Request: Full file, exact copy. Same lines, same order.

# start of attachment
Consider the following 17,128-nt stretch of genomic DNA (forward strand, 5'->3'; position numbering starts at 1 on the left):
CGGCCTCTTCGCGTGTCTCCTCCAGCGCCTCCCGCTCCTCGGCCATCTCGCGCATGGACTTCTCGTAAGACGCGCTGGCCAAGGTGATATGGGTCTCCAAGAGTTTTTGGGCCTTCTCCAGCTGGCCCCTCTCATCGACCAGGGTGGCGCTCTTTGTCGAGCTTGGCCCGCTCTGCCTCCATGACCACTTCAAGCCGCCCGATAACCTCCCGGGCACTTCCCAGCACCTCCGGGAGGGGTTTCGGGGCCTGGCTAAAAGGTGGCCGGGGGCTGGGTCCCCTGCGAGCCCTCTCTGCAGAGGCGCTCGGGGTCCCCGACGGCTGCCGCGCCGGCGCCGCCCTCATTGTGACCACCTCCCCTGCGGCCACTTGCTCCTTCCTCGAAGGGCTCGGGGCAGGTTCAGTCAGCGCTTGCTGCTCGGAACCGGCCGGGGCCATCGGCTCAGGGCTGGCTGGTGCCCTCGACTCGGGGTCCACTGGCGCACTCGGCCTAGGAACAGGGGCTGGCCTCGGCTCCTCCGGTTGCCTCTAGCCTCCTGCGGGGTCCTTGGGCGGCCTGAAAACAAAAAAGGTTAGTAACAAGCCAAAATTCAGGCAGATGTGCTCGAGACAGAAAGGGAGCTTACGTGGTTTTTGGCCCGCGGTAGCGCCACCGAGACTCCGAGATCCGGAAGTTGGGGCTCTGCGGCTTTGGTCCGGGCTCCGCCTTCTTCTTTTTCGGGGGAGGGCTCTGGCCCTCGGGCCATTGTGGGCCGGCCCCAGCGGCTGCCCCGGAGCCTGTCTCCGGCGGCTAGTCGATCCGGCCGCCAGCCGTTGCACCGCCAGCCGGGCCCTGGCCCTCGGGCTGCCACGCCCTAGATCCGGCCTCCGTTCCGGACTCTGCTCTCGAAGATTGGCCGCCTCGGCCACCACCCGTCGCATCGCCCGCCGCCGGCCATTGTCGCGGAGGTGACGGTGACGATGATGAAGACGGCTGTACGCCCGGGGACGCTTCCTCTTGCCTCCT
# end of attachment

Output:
Consider the following 17,128-nt stretch of genomic DNA (forward strand, 5'->3'; position numbering starts at 1 on the left):
CGGCCTCTTCGCGTGTCTCCTCCAGCGCCTCCCGCTCCTCGGCCATCTCGCGCATGGACTTCTCGTAAGACGCGCTGGCCAAGGTGATATGGGTCTCCAAGAGTTTTTGGGCCTTCTCCAGCTGGCCCCTCTCATCGACCAGGGTGGCGCTCTTTGTCGAGCTTGGCCCGCTCTGCCTCCATGACCACTTCAAGCCGCCCGATAACCTCCCGGGCACTTCCCAGCACCTCCGGGAGGGGTTTCGGGGCCTGGCTAAAAGGTGGCCGGGGGCTGGGTCCCCTGCGAGCCCTCTCTGCAGAGGCGCTCGGGGTCCCCGACGGCTGCCGCGCCGGCGCCGCCCTCATTGTGACCACCTCCCCTGCGGCCACTTGCTCCTTCCTCGAAGGGCTCGGGGCAGGTTCAGTCAGCGCTTGCTGCTCGGAACCGGCCGGGGCCATCGGCTCAGGGCTGGCTGGTGCCCTCGACTCGGGGTCCACTGGCGCACTCGGCCTAGGAACAGGGGCTGGCCTCGGCTCCTCCGGTTGCCTCTAGCCTCCTGCGGGGTCCTTGGGCGGCCTGAAAACAAAAAAGGTTAGTAACAAGCCAAAATTCAGGCAGATGTGCTCGAGACAGAAAGGGAGCTTACGTGGTTTTTGGCCCGCGGTAGCGCCACCGAGACTCCGAGATCCGGAAGTTGGGGCTCTGCGGCTTTGGTCCGGGCTCCGCCTTCTTCTTTTTCGGGGGAGGGCTCTGGCCCTCGGGCCATTGTGGGCCGGCCCCAGCGGCTGCCCCGGAGCCTGTCTCCGGCGGCTAGTCGATCCGGCCGCCAGCCGTTGCACCGCCAGCCGGGCCCTGGCCCTCGGGCTGCCACGCCCTAGATCCGGCCTCCGTTCCGGACTCTGCTCTCGAAGATTGGCCGCCTCGGCCACCACCCGTCGCATCGCCCGCCGCCGGCCATTGTCGCGGAGGTGACGGTGACGATGATGAAGACGGCTGTACGCCCGGGGACGCTTCCTCTTGCCTCCT